As a judge weighs whether to halt Arizona's controversial immigration law, hundreds of Los Angeles union members and activists are planning a bus caravan to Phoenix on Thursday — the day the law is set to take effect.
More than 550 people plan to ride on 11 buses to Arizona to stage a protest and launch a partnership with Arizona groups to boost voter registration. During the one-day trip, sponsored by the Los Angeles County Federation of Labor, participants will meet with Phoenix Police Chief Jack Harris, march to the state Capitol and hold a vigil. The participants represent 32 unions.
SB 1070, signed into law by Gov. Jan Brewer in April and supported by a majority of Arizona residents, makes it a state crime to lack immigration documents and requires police to determine the immigration status of people they lawfully stop and subsequently suspect are in the country illegally.
"As Californians and Angelenos, we want to see how we can help not only defeat this specific law but also to help the Latino community be more active in the political process," said Maria Elena Durazo, executive secretary-treasurer of the labor federation. "Hopefully it will motivate some to go out and register to vote."
That is what happened in 1994 after California voters passed Proposition 187, which sought to restrict services from illegal immigrants before being struck down by the courts. More than one million California Latinos became citizens and voter registration spiked. Already, several groups in Arizona are registering voters and trying to increase Latino voter participation in an effort to shift the political landscape and stop any more anti-illegal immigrant laws from passing.
The caravan is just one of many activities planned Thursday. Immigration activists have declared it a "national day of action," with events planned in several cities to protest implementation of the Arizona law. They include a march across the Brooklyn Bridge in New York, a vigil outside a detention center in Georgia and a unity event in Chicago featuring faith, community and political leaders, along with 200 children. Chicago leaders also plan to deliver 2,000 letters to Chicago Cubs owner Tom Ricketts asking him to move the baseball team's spring training from Arizona to Florida.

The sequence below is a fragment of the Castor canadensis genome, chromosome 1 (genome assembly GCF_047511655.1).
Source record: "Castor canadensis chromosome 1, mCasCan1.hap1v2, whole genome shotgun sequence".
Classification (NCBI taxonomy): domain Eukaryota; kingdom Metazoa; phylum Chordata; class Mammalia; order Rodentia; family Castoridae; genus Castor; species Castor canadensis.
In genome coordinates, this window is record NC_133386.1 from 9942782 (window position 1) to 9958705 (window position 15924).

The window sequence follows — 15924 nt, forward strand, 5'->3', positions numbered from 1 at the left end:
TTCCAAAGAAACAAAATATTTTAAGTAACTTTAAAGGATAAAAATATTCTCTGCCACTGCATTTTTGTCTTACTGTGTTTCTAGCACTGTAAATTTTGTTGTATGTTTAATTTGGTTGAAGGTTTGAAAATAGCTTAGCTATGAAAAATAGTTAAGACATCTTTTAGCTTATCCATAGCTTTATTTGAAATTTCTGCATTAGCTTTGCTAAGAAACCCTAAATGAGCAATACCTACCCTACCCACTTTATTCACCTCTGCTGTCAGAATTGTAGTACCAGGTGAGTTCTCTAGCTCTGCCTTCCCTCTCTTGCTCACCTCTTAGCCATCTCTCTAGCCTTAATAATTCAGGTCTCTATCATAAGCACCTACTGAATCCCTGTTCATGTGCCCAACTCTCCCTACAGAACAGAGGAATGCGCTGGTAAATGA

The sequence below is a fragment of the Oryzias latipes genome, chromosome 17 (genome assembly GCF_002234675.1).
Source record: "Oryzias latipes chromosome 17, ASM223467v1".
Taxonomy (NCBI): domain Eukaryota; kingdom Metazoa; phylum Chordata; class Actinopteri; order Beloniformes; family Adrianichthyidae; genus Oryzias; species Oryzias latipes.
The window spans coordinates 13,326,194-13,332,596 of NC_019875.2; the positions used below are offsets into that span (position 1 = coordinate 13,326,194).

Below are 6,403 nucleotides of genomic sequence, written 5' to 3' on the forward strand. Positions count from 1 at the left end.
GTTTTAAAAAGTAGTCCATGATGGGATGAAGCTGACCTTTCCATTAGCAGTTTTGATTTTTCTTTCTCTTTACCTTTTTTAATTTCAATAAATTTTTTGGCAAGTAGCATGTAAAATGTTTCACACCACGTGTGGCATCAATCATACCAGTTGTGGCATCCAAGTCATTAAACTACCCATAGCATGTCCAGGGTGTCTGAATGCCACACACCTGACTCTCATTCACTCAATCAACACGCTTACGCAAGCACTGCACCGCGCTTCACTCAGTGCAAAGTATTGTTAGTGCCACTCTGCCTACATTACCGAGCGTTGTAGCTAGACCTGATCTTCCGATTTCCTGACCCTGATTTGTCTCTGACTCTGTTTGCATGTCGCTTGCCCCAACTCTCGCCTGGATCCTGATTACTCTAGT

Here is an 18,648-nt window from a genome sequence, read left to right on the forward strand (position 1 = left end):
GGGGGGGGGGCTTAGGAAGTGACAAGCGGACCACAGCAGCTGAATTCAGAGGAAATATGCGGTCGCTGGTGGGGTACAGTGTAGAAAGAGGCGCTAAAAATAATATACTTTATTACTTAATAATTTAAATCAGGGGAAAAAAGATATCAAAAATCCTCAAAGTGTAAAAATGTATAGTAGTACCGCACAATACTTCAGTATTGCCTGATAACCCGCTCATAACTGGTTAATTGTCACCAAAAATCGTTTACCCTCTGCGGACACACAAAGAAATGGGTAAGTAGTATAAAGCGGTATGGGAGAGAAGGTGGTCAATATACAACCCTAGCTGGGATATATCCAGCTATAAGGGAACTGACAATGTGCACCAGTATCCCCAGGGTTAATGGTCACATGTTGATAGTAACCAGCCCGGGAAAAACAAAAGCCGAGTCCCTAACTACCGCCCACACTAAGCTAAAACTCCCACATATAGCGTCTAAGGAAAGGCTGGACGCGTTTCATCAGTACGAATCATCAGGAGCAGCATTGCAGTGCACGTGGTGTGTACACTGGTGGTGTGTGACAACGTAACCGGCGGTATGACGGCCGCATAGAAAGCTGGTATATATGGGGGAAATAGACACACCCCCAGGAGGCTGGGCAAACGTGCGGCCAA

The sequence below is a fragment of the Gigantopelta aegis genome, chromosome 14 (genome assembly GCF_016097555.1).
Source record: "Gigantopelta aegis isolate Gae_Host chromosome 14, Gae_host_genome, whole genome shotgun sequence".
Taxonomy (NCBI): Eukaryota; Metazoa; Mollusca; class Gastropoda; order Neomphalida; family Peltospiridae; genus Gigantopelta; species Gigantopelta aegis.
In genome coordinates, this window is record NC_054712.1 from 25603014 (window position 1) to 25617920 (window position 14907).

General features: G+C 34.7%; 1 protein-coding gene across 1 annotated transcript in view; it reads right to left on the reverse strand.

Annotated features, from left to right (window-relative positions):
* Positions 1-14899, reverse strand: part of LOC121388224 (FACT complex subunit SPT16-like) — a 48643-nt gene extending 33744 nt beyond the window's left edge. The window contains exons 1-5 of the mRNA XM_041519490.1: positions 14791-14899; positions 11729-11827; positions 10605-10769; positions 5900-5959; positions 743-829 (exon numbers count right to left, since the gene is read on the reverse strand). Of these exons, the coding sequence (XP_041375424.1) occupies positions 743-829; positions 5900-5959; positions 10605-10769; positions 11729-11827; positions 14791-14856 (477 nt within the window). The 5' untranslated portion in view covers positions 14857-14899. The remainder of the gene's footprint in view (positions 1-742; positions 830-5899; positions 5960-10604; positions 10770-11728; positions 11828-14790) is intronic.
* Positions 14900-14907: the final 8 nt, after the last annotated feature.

The Obama administration filed a challenge to the law and argued in court last week that the federal government has the ultimate authority to implement immigration law and policy. The same day, immigrant rights groups argued that the law would lead to racial profiling and harassment of Latinos. U.S. District Judge Susan Bolton did not say whether she would stop the law or when she would issue a ruling.
Meanwhile, Arizona is gearing up for Thursday, with officers receiving training and Phoenix officials planning for demonstrations. There also will be protests throughout California, including in Los Angeles, Bakersfield and Redlands.
Some who signed up for Thursday's bus caravan said they felt compelled to go to Arizona to show their opposition to the law and their support for immigrants.
"I look at things in a historical context," said Carlos Leon, 47, a detention officer with the Los Angeles County Probation Department who decided that he needed to speak up for the oppressed.
Leon said he believes the law is unjust and will result in people being questioned about their status based on their looks.
Even though his family has been in the United States for generations, Leon said he is still subjected to stereotypes. If the law goes into effect, he said he believes it will lead to more stereotyping and more fear among Latinos.
Rob Robbins, 71, a home care worker in Long Beach, said he grew up black in segregated Alabama in the 1940s and '50s and sees parallels between the racism of that time and now.
"Anytime I see signs of that coming alive in our country, it rises my indignation," he said. "SB 1070 basically says you are guilty because of how you look. That, to me, is not American."
Robbins said having so many illegal immigrants in the United States is a problem, but Arizona's law isn't the solution.
"We have borders in this country for a purpose," he said. "That is where the problem is, and that is where the problem should be dealt with."
Times staff writer Teresa Watanabe contributed to this report.